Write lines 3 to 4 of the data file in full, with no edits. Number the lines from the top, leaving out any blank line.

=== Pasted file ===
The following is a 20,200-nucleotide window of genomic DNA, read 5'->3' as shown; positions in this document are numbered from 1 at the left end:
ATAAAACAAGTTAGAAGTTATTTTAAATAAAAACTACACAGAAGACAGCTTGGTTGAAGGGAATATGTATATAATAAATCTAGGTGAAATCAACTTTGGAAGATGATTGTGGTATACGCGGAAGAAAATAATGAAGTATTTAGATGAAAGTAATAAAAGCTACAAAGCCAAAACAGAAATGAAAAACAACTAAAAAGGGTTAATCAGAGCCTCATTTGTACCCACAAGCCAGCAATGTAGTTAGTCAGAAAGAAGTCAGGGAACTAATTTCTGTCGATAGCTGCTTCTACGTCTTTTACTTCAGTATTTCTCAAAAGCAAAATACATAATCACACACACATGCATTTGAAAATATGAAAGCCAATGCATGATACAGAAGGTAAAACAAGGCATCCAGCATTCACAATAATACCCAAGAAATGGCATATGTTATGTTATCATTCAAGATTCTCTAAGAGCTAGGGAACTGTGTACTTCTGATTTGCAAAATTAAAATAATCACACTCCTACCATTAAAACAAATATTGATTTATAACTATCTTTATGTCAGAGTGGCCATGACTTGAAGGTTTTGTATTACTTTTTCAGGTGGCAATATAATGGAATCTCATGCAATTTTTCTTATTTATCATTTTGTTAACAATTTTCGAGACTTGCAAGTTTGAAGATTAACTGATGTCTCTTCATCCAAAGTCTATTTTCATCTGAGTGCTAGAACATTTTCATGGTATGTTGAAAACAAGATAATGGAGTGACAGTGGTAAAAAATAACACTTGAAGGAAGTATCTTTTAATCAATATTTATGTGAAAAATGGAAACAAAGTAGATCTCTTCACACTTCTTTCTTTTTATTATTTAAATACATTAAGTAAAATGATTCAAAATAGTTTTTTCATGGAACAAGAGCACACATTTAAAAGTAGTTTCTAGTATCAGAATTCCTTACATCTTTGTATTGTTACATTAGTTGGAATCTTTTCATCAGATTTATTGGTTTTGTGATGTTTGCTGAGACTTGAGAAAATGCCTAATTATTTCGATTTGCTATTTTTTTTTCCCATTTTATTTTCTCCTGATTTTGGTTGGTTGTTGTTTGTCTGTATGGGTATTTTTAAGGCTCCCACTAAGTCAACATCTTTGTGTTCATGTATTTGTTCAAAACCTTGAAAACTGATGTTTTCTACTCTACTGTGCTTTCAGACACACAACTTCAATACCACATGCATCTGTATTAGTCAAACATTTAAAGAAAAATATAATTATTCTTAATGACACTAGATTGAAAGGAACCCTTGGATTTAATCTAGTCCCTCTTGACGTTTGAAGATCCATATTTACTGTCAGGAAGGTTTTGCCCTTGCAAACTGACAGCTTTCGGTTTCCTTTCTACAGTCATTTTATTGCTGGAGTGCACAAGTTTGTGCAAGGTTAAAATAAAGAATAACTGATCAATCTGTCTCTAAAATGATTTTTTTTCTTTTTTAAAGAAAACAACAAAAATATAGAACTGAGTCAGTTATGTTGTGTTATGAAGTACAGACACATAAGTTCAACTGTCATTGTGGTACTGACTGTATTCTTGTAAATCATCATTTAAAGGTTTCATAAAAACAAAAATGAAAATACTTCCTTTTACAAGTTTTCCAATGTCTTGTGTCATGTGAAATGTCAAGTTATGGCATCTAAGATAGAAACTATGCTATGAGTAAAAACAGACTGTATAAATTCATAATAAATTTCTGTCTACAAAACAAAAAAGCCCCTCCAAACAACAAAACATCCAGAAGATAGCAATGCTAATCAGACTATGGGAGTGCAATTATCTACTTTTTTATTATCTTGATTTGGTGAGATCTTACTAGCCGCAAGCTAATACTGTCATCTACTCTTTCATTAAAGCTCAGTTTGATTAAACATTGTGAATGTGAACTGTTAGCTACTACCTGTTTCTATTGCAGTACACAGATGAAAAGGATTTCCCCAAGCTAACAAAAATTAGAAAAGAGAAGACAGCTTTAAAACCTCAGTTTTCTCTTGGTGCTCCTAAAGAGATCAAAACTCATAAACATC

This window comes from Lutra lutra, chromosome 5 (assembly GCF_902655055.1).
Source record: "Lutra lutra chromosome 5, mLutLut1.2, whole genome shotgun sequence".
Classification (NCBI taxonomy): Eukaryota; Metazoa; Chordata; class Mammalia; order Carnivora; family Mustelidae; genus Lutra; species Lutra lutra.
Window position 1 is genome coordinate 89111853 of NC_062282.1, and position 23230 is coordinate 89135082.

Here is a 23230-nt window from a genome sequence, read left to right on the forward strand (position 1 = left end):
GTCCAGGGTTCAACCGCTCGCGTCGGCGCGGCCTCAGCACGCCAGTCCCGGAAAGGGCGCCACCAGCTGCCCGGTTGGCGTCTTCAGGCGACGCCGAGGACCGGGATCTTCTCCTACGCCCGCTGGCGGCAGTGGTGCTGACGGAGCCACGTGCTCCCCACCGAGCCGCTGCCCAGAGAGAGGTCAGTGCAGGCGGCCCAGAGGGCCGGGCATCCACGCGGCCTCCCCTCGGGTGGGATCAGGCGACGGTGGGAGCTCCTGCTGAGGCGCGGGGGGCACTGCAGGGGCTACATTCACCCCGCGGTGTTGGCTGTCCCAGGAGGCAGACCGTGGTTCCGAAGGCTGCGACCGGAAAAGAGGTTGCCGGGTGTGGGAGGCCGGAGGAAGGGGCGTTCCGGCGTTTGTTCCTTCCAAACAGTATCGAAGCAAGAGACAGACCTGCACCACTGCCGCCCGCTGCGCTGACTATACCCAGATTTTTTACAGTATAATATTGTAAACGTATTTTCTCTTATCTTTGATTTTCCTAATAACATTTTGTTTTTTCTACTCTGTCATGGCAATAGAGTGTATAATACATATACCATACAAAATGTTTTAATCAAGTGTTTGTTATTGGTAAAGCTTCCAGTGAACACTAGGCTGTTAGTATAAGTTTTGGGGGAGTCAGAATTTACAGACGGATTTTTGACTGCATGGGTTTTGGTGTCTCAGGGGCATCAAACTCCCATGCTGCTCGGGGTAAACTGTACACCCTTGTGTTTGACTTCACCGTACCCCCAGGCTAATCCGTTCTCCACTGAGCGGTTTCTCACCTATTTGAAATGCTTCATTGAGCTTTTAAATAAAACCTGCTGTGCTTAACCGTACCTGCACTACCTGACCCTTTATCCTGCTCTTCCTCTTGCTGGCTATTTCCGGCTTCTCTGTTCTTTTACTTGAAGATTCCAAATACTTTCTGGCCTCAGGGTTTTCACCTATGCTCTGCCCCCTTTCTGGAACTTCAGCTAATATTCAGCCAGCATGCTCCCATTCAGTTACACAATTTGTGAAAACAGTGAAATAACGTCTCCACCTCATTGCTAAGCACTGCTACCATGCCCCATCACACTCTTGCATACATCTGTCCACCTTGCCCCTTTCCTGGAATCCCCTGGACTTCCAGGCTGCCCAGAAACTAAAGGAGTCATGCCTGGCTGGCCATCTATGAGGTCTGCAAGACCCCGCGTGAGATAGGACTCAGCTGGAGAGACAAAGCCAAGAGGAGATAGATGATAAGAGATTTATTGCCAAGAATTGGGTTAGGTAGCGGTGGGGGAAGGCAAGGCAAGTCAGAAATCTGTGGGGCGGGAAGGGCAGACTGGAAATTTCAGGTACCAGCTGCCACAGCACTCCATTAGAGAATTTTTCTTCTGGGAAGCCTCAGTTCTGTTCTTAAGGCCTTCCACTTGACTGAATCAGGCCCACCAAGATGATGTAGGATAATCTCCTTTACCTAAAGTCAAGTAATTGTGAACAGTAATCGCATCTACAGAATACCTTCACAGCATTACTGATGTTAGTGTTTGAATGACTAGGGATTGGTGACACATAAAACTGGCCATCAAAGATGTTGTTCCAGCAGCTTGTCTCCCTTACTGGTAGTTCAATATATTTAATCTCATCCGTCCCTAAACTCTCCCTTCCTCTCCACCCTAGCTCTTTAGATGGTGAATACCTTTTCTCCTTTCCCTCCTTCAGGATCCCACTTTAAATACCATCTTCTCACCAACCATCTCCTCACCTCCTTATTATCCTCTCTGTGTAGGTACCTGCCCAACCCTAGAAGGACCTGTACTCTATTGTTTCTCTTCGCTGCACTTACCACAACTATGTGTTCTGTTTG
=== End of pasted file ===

This window comes from Lutra lutra, chromosome 5 (assembly GCF_902655055.1).
Source record: "Lutra lutra chromosome 5, mLutLut1.2, whole genome shotgun sequence".